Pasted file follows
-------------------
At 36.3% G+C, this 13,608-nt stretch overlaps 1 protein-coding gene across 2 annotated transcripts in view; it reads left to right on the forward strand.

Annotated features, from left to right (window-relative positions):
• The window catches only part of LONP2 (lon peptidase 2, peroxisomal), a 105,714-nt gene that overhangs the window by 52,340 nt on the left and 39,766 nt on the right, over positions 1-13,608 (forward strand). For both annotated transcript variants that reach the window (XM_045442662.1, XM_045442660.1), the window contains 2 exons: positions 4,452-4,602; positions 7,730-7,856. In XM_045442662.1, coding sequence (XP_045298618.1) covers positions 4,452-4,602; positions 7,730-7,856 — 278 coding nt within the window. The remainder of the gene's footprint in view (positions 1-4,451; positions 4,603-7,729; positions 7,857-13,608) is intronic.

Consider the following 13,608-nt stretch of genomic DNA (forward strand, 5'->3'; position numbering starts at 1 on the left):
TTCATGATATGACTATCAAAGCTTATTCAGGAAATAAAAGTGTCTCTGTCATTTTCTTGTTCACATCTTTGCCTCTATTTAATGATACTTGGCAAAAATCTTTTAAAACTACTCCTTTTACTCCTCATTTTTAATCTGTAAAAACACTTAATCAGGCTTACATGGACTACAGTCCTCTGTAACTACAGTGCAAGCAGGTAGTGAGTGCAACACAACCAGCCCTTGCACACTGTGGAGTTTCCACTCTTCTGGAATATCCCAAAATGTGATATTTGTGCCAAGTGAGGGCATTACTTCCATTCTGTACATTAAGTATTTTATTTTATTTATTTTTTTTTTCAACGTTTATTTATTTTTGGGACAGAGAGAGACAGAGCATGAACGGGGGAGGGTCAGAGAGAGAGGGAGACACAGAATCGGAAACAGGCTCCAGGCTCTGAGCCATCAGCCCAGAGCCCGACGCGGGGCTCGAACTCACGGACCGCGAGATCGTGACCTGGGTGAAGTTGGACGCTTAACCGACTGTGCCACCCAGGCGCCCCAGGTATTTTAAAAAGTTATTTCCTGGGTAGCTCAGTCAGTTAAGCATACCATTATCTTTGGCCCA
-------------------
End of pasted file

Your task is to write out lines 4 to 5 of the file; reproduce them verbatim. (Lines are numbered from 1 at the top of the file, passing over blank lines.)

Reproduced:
Consider the following 13,608-nt stretch of genomic DNA (forward strand, 5'->3'; position numbering starts at 1 on the left):
TTCATGATATGACTATCAAAGCTTATTCAGGAAATAAAAGTGTCTCTGTCATTTTCTTGTTCACATCTTTGCCTCTATTTAATGATACTTGGCAAAAATCTTTTAAAACTACTCCTTTTACTCCTCATTTTTAATCTGTAAAAACACTTAATCAGGCTTACATGGACTACAGTCCTCTGTAACTACAGTGCAAGCAGGTAGTGAGTGCAACACAACCAGCCCTTGCACACTGTGGAGTTTCCACTCTTCTGGAATATCCCAAAATGTGATATTTGTGCCAAGTGAGGGCATTACTTCCATTCTGTACATTAAGTATTTTATTTTATTTATTTTTTTTTTCAACGTTTATTTATTTTTGGGACAGAGAGAGACAGAGCATGAACGGGGGAGGGTCAGAGAGAGAGGGAGACACAGAATCGGAAACAGGCTCCAGGCTCTGAGCCATCAGCCCAGAGCCCGACGCGGGGCTCGAACTCACGGACCGCGAGATCGTGACCTGGGTGAAGTTGGACGCTTAACCGACTGTGCCACCCAGGCGCCCCAGGTATTTTAAAAAGTTATTTCCTGGGTAGCTCAGTCAGTTAAGCATACCATTATCTTTGGCCCA